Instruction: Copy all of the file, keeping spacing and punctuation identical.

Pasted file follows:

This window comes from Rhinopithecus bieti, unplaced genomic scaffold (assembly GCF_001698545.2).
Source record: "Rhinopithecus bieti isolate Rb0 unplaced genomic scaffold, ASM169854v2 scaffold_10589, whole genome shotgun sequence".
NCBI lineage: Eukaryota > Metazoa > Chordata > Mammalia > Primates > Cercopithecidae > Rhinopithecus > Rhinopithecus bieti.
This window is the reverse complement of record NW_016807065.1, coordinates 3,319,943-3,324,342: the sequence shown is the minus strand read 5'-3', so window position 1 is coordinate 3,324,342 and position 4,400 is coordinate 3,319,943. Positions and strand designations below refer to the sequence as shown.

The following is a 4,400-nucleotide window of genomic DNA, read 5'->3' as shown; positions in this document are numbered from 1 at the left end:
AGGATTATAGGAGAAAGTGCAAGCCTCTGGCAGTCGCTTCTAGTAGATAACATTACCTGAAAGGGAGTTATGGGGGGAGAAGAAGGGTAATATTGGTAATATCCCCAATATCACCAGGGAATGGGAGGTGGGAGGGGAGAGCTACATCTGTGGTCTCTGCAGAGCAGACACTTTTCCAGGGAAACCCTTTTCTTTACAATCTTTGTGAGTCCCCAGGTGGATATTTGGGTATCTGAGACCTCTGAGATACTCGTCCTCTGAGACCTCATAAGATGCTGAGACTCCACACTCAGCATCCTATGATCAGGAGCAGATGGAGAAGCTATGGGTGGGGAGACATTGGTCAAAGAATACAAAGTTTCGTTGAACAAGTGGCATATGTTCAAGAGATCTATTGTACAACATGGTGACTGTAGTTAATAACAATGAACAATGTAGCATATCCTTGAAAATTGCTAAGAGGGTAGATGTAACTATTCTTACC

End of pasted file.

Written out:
This window comes from Rhinopithecus bieti, unplaced genomic scaffold (assembly GCF_001698545.2).
Source record: "Rhinopithecus bieti isolate Rb0 unplaced genomic scaffold, ASM169854v2 scaffold_10589, whole genome shotgun sequence".
NCBI lineage: Eukaryota > Metazoa > Chordata > Mammalia > Primates > Cercopithecidae > Rhinopithecus > Rhinopithecus bieti.
This window is the reverse complement of record NW_016807065.1, coordinates 3,319,943-3,324,342: the sequence shown is the minus strand read 5'-3', so window position 1 is coordinate 3,324,342 and position 4,400 is coordinate 3,319,943. Positions and strand designations below refer to the sequence as shown.

The following is a 4,400-nucleotide window of genomic DNA, read 5'->3' as shown; positions in this document are numbered from 1 at the left end:
AGGATTATAGGAGAAAGTGCAAGCCTCTGGCAGTCGCTTCTAGTAGATAACATTACCTGAAAGGGAGTTATGGGGGGAGAAGAAGGGTAATATTGGTAATATCCCCAATATCACCAGGGAATGGGAGGTGGGAGGGGAGAGCTACATCTGTGGTCTCTGCAGAGCAGACACTTTTCCAGGGAAACCCTTTTCTTTACAATCTTTGTGAGTCCCCAGGTGGATATTTGGGTATCTGAGACCTCTGAGATACTCGTCCTCTGAGACCTCATAAGATGCTGAGACTCCACACTCAGCATCCTATGATCAGGAGCAGATGGAGAAGCTATGGGTGGGGAGACATTGGTCAAAGAATACAAAGTTTCGTTGAACAAGTGGCATATGTTCAAGAGATCTATTGTACAACATGGTGACTGTAGTTAATAACAATGAACAATGTAGCATATCCTTGAAAATTGCTAAGAGGGTAGATGTAACTATTCTTACC